In a related note, I’m thankful the Mothers of the Movement were there to drown out the celebrity screams of Madonna. Talk about personhood overriding greater purpose. I like you Momma MAD but when it’s time to march, you should probably use your legs, not the mike.

Mothers of the Movement via Washington Post

Meme Apps are Amazing 

This brings up a good transition. Research, knowledge, and sincerity, help us understand greater narratives and our relation to the ‘whole truth’. They also aid when attempting to understand personal narratives and our representations of ‘individual truth’.  

If feeling honesty is anything like how I encounter emotion, it would be an experience between myself and my body. Stress connects to my stomach. Attraction reddens my skin. Heartache closes my throat. Anxiety makes me need to pee. Theoretically, the measurement of sincerity could be in the severity in which it manifests. Maybe my sternum parallels my belief. The reality of my words might arrive in the tension of chest muscles. In that example, another’s sincerity might physically grace me. It could inform me of the weight and texture of my own conviction. A person’s simple sound and composition - expressing doubt, or affection, or hope - could inspire real movement. People could duplicate truth as if it weren’t their words that spread to others but the same experience to which they endured. By one person telling of strife, another would become a tethered victim. People would wipe other’s tears and cry because they burn them. This can’t be too out there of a hypothesis, especially if you’ve worked in relief efforts or read anything by Woolfe, Dostoevsky, or Gabriel Garcia Marquez. You might be able to tell where my literary allegiances lie. Here’s to forever feeling shit.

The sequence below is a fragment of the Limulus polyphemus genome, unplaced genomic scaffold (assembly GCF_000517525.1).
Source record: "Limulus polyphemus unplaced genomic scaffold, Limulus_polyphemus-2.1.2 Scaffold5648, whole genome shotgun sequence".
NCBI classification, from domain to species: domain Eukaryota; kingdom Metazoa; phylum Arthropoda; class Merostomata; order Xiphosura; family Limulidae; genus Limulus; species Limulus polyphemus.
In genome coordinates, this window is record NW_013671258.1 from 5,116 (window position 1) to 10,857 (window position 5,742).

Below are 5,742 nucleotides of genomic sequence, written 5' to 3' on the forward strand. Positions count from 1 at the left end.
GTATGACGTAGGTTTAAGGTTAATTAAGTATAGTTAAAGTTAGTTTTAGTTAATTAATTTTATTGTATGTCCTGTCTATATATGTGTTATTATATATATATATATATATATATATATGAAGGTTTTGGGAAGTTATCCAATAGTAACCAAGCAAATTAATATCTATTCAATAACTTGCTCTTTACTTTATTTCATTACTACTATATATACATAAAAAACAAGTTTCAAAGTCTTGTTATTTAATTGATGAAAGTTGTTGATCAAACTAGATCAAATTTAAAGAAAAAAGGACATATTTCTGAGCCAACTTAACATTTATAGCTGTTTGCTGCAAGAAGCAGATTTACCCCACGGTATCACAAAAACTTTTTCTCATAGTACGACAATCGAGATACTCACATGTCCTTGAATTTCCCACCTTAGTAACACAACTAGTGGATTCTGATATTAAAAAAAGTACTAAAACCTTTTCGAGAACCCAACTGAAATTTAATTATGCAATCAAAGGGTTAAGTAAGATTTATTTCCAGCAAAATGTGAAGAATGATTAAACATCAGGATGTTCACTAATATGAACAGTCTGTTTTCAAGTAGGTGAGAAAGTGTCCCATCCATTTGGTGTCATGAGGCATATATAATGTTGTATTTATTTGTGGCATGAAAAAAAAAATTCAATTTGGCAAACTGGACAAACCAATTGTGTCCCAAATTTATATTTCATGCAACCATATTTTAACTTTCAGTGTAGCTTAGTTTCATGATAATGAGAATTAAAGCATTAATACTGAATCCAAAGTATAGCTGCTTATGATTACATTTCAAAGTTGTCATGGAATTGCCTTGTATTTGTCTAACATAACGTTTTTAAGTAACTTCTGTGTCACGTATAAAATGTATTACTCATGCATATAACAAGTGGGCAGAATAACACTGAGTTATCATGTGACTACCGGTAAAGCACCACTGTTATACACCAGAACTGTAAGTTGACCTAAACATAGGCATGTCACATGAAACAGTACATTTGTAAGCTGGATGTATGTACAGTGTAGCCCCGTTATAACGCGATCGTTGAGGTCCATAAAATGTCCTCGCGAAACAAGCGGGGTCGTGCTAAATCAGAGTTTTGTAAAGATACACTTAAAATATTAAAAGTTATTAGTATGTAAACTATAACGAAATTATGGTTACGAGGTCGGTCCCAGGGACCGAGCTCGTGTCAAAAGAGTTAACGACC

Whether the above is a possible marker of sincerity or not, the underlying theory that truth can be measured by its proximity to our experience would be the device by which we could bridge how we feel with what we write. The woman I saw at the march was right when she asked where I had been during Black Lives Matter protests because it was proximate to her experience with repression and systematic racism. The same can be said of Amir Talai when his protest sign, saying the same message, went viral. Abby King was right when yelling the slogan and holding the sign against islamophobia. I was right with my pink triangle. And millions of people were right when they sat and thought about their individual messages. Protest, writing, and art, could first be an experience in unapologetic narcissism. To put it more kindly, they are a delving into the elemental principles of our case.